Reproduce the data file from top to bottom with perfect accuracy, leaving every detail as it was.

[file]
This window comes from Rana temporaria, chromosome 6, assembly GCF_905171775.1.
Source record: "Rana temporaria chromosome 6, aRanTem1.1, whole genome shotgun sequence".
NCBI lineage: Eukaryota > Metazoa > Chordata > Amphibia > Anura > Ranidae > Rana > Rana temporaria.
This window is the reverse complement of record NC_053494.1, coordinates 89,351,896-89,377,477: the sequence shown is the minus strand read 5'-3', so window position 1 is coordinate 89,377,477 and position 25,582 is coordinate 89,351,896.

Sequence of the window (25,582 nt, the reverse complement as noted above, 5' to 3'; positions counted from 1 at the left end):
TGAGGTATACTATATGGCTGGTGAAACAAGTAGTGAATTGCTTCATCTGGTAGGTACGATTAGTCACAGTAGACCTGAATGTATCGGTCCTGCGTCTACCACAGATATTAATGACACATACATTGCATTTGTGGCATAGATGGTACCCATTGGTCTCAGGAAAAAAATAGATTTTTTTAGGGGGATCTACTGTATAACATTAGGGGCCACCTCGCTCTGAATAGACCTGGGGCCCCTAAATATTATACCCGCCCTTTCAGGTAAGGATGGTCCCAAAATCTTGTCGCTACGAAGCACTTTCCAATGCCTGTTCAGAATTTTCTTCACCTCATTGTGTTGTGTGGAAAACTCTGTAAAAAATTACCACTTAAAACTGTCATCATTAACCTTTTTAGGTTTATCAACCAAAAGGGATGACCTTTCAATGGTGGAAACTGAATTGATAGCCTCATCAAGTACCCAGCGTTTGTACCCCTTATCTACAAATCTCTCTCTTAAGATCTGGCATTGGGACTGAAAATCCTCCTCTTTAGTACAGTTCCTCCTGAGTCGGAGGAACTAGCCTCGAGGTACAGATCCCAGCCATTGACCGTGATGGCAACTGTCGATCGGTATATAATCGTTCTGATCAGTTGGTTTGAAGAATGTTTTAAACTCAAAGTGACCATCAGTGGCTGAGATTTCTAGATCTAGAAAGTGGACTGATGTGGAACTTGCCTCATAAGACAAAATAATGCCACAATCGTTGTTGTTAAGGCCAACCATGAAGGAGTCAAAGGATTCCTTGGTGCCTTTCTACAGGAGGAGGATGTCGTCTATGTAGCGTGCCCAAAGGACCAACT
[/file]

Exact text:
This window comes from Rana temporaria, chromosome 6, assembly GCF_905171775.1.
Source record: "Rana temporaria chromosome 6, aRanTem1.1, whole genome shotgun sequence".
NCBI lineage: Eukaryota > Metazoa > Chordata > Amphibia > Anura > Ranidae > Rana > Rana temporaria.
This window is the reverse complement of record NC_053494.1, coordinates 89,351,896-89,377,477: the sequence shown is the minus strand read 5'-3', so window position 1 is coordinate 89,377,477 and position 25,582 is coordinate 89,351,896.

Sequence of the window (25,582 nt, the reverse complement as noted above, 5' to 3'; positions counted from 1 at the left end):
TGAGGTATACTATATGGCTGGTGAAACAAGTAGTGAATTGCTTCATCTGGTAGGTACGATTAGTCACAGTAGACCTGAATGTATCGGTCCTGCGTCTACCACAGATATTAATGACACATACATTGCATTTGTGGCATAGATGGTACCCATTGGTCTCAGGAAAAAAATAGATTTTTTTAGGGGGATCTACTGTATAACATTAGGGGCCACCTCGCTCTGAATAGACCTGGGGCCCCTAAATATTATACCCGCCCTTTCAGGTAAGGATGGTCCCAAAATCTTGTCGCTACGAAGCACTTTCCAATGCCTGTTCAGAATTTTCTTCACCTCATTGTGTTGTGTGGAAAACTCTGTAAAAAATTACCACTTAAAACTGTCATCATTAACCTTTTTAGGTTTATCAACCAAAAGGGATGACCTTTCAATGGTGGAAACTGAATTGATAGCCTCATCAAGTACCCAGCGTTTGTACCCCTTATCTACAAATCTCTCTCTTAAGATCTGGCATTGGGACTGAAAATCCTCCTCTTTAGTACAGTTCCTCCTGAGTCGGAGGAACTAGCCTCGAGGTACAGATCCCAGCCATTGACCGTGATGGCAACTGTCGATCGGTATATAATCGTTCTGATCAGTTGGTTTGAAGAATGTTTTAAACTCAAAGTGACCATCAGTGGCTGAGATTTCTAGATCTAGAAAGTGGACTGATGTGGAACTTGCCTCATAAGACAAAATAATGCCACAATCGTTGTTGTTAAGGCCAACCATGAAGGAGTCAAAGGATTCCTTGGTGCCTTTCTACAGGAGGAGGATGTCGTCTATGTAGCGTGCCCAAAGGACCAACT